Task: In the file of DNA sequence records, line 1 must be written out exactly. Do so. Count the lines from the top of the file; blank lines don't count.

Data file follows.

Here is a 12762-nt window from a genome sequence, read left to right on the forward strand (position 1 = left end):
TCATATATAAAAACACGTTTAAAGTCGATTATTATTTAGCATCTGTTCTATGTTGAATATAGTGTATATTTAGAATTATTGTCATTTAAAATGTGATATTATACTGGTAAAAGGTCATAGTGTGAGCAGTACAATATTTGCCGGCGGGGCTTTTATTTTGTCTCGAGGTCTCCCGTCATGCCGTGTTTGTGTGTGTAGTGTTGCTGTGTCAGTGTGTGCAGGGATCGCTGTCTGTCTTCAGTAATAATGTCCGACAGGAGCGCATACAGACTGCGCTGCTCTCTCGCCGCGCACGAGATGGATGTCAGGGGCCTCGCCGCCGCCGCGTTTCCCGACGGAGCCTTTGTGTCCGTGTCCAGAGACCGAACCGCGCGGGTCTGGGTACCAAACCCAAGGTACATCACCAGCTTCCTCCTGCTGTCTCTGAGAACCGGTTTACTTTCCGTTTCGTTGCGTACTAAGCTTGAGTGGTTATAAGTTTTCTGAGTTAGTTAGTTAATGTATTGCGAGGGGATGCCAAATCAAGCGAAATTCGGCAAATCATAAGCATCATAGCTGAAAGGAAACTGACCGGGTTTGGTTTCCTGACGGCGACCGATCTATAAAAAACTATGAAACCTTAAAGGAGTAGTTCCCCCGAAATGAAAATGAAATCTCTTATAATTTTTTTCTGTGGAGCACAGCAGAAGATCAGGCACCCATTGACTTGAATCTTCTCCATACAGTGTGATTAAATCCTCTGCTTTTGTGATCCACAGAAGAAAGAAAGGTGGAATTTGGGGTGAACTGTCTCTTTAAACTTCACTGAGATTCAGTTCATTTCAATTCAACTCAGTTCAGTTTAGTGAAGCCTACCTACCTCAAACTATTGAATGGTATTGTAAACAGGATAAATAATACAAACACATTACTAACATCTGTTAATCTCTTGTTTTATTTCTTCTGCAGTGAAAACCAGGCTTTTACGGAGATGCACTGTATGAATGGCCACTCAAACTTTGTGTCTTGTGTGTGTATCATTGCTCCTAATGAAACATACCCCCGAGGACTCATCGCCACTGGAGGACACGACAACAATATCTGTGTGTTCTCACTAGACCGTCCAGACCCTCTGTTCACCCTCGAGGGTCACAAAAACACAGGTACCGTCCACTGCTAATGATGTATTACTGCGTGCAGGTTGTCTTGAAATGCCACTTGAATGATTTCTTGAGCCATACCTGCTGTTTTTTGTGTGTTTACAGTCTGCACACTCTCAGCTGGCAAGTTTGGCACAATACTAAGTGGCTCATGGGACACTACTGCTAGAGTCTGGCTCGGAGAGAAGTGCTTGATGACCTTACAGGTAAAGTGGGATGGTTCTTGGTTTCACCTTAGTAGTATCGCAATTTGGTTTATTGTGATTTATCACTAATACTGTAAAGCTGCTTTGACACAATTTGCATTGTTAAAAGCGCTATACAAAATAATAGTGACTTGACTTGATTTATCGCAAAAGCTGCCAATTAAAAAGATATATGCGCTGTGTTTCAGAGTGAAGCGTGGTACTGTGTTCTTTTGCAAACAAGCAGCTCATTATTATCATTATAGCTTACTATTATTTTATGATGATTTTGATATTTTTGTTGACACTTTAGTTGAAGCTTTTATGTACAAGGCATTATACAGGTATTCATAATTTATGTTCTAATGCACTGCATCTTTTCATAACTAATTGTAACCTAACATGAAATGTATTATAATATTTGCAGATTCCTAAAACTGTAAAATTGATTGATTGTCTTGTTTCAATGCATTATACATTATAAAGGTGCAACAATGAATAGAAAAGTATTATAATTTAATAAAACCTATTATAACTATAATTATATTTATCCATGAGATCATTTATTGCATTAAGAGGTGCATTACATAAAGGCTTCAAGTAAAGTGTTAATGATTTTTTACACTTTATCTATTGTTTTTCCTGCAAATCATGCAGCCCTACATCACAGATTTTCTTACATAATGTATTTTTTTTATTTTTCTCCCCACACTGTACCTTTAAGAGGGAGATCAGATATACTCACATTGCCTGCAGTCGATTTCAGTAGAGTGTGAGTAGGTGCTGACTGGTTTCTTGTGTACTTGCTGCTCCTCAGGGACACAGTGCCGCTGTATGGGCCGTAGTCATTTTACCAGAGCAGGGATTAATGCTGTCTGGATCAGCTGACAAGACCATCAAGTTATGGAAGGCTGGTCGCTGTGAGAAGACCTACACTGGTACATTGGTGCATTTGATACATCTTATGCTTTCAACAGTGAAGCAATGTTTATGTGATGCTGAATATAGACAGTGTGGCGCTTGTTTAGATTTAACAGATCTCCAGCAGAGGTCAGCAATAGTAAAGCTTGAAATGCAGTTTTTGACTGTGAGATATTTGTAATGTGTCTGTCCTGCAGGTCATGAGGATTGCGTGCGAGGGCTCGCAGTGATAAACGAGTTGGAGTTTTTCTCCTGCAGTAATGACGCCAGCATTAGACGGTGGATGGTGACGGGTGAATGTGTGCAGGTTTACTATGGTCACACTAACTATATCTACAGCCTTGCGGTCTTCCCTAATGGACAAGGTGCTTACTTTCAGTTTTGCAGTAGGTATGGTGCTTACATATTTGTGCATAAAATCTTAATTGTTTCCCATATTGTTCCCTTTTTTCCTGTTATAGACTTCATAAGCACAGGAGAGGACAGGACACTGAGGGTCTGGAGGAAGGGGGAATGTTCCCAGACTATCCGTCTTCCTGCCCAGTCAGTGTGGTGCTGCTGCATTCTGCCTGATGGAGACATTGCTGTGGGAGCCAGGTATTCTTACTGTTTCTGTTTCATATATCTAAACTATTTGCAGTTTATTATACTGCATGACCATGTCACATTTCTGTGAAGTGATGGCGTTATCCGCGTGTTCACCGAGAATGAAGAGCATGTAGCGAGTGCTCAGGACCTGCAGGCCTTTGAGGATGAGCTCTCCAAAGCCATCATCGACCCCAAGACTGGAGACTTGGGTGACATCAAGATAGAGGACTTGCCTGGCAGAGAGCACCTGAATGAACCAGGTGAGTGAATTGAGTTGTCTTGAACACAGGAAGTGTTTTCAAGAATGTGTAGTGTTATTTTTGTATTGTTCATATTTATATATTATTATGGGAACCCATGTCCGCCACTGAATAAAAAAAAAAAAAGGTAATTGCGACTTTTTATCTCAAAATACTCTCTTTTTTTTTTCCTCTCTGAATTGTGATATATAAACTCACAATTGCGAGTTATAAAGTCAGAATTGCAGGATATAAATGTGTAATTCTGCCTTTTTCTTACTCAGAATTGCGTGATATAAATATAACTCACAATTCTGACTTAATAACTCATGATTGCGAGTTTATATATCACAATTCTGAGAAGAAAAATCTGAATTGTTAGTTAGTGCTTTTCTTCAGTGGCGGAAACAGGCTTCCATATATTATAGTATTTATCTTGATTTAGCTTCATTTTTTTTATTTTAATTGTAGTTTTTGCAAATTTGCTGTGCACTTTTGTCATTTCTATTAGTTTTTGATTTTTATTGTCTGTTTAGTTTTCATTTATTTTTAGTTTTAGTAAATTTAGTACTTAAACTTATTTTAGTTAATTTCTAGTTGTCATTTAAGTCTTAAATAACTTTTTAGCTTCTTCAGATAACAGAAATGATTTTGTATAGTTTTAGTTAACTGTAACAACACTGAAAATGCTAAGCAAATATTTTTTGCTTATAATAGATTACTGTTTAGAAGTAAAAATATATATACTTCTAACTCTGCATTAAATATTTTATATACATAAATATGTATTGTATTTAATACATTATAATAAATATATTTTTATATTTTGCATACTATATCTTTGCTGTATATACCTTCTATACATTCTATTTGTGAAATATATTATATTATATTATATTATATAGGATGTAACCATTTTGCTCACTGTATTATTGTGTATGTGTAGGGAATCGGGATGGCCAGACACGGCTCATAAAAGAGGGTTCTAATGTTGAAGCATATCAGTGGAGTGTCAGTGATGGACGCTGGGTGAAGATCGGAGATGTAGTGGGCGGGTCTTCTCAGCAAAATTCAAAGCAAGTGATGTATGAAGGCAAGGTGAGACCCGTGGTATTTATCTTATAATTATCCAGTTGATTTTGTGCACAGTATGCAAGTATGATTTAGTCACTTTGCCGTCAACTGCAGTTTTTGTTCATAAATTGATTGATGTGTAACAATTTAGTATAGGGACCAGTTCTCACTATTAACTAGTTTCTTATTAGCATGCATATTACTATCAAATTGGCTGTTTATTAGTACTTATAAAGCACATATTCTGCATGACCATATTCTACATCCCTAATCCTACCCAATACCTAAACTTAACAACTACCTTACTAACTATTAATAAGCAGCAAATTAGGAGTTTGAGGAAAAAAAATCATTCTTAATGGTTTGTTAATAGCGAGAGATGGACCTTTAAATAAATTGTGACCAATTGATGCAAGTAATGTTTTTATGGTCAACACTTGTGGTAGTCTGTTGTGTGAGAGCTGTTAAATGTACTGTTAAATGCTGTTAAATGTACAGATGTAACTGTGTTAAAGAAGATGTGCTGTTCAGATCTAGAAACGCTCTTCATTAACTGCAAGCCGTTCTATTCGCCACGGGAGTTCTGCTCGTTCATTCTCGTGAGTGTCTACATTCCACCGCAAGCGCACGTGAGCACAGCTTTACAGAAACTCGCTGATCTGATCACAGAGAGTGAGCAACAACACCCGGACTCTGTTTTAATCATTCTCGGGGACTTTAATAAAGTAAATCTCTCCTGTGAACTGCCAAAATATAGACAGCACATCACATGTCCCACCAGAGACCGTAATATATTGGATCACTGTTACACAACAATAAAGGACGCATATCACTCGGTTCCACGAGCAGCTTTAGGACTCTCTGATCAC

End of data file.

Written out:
Here is a 12762-nt window from a genome sequence, read left to right on the forward strand (position 1 = left end):